The long-awaited 7th chapter of the Star Wars saga brings old characters and new together in an epic adventure sure to excite fans a lot more than the prequels of ten, fifteen years ago. We went into this movie expecting a lot and, for the most part, the movie delivered. But what about the book?
I’ve been a fan of Alan Dean Foster ever since reading his novelisation of Alien 3 back in the day. With a dramatic change of pace, the film proved to be divisive among fans of that series and yet Foser seemed to relish the chance to commit its somewhat muted story to print, lending characters such as Charles Dance’s Clemens more definition than even the movie offered. And that should be the job of the novelist – to breathe even more life into those characters onscreen, to offer fans a greater insight to their actions and motivations, their hopes and fears. And here, in The Force Awakens, Foster does it brilliantly.
Listed as Book 1.5 in the Expanse series, the bestselling space opera by James S.A. Corey, The Butcher Of Anderson Station gives us the backstory of one of the most enigmatic characters from Leviathan Awakes (book 1 of the series). Depending on who you talk to, Fred Johnson of the Outer Planets Alliance is either a hero or a mass-murderer, freedom fighter or terrorist, and that sentence alone highlights some of the complexities around the man. This short e-novella (around 10 K words long) details Fred’s backstory and leaves us, as readers, to make up our own minds.
Written in the same engaging style as other Corey books, TBOAS will no doubt delight fans of the series and, being something of a self-contained story, might even serve as a good taster for newbies. Either way, with The Expanse TV series due to hit Netflix soon, there’s no better time to get onboard with the books.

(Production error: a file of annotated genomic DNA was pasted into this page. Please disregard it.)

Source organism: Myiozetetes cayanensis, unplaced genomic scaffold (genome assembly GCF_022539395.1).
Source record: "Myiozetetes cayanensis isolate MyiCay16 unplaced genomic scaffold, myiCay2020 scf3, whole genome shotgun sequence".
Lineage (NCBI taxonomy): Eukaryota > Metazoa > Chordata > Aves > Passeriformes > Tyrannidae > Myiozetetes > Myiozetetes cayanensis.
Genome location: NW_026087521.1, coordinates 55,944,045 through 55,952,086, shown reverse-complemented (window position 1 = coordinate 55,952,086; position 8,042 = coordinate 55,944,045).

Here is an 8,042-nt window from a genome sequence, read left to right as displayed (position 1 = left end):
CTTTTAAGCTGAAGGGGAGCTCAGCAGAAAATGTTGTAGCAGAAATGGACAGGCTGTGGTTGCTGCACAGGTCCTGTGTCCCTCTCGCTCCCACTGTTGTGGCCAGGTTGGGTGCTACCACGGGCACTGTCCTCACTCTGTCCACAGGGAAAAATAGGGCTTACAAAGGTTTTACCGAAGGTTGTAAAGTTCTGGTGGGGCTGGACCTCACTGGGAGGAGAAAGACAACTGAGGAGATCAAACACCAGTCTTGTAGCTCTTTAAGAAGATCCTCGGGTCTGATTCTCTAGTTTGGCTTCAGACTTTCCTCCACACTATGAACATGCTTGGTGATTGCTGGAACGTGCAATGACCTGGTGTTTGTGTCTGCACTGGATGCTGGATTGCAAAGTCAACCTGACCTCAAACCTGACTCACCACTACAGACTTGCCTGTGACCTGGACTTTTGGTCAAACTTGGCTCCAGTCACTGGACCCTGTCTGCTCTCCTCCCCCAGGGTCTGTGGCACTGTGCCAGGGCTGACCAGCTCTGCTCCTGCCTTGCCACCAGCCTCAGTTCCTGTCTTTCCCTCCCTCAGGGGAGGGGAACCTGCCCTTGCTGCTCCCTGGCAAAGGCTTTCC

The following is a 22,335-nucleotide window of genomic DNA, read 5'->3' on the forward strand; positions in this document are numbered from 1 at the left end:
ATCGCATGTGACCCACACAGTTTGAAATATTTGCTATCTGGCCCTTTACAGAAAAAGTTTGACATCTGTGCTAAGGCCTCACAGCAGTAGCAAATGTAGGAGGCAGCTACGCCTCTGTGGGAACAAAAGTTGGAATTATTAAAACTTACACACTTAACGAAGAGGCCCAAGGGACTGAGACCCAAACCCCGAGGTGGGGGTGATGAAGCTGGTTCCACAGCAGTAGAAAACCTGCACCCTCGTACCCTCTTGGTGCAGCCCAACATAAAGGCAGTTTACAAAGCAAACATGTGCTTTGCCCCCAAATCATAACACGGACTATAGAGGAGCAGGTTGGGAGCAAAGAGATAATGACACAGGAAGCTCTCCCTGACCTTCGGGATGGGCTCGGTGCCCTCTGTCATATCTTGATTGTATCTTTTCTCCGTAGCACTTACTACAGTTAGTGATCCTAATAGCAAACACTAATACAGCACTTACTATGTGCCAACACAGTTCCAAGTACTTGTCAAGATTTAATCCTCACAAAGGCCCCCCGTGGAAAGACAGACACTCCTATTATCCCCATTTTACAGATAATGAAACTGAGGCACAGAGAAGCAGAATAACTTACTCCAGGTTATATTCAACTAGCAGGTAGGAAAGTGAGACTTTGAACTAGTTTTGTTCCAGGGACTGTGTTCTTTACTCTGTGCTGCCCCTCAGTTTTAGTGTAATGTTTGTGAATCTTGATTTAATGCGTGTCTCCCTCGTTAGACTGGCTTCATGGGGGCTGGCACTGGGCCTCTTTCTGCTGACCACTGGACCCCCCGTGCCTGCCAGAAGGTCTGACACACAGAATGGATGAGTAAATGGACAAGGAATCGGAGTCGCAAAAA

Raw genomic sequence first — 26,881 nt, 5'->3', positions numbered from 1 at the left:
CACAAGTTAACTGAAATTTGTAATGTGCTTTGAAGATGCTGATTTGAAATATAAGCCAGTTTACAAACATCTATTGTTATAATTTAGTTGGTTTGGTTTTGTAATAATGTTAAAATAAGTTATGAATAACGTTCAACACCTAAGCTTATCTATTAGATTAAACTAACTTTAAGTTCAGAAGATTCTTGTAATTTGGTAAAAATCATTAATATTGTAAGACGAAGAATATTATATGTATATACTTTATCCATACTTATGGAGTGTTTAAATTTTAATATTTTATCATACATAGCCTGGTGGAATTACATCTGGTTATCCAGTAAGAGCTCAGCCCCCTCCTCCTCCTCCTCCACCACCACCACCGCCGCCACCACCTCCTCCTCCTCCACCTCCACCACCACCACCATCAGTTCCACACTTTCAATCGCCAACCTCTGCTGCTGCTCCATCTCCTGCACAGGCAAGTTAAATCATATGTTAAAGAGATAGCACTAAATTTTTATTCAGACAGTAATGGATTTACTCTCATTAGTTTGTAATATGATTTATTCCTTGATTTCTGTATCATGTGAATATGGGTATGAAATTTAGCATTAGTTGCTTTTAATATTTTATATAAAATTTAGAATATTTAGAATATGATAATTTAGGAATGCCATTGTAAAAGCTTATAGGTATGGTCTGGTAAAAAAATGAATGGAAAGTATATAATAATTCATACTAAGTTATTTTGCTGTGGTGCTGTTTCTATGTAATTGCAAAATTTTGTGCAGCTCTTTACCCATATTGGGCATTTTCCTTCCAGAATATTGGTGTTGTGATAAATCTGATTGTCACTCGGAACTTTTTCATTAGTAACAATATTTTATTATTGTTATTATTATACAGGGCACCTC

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Military sci-fi is not a sub-genre I’ve been naturally drawn to – or so I’ve thought. Renowned for its emphasis on tech and less on character development than your standard space opera, it’s been something I’ve tended to shy away from. But then again, when I think about it, some of my favourite sci-fi stories have been military-based – and none of them could be accused of half-assing it when it comes to the characters. Case in point: Battlestar Galactica, its reboot being one of the most character-rich sci-fi series out there.
I always meant to pick up something by Eric Brown after he said some very nice things about my sci-fi thriller, Plastic Jesus, in his review for The Guardian. He’s something of a veteran author within sci-fi, having released a wealth of material, both short and long form, since the late 80s so there’s quite the list to choose from. But for some reason, his 2007 release, Helix, always stood out to me.
Nnedi Okorafor’s Binti tells the story of a young girl off to the Oomza University, basically the galaxy’s finest place to play out the ol’ stoodent life. Being Himba, Binti hasn’t exactly had it easy and she’s the first of her race to win a place at Oomza. But as she makes her way out there, her ship is infiltrated by the Meduse, a bloodthirsty scourge absolutely intent on killing everyone onboard.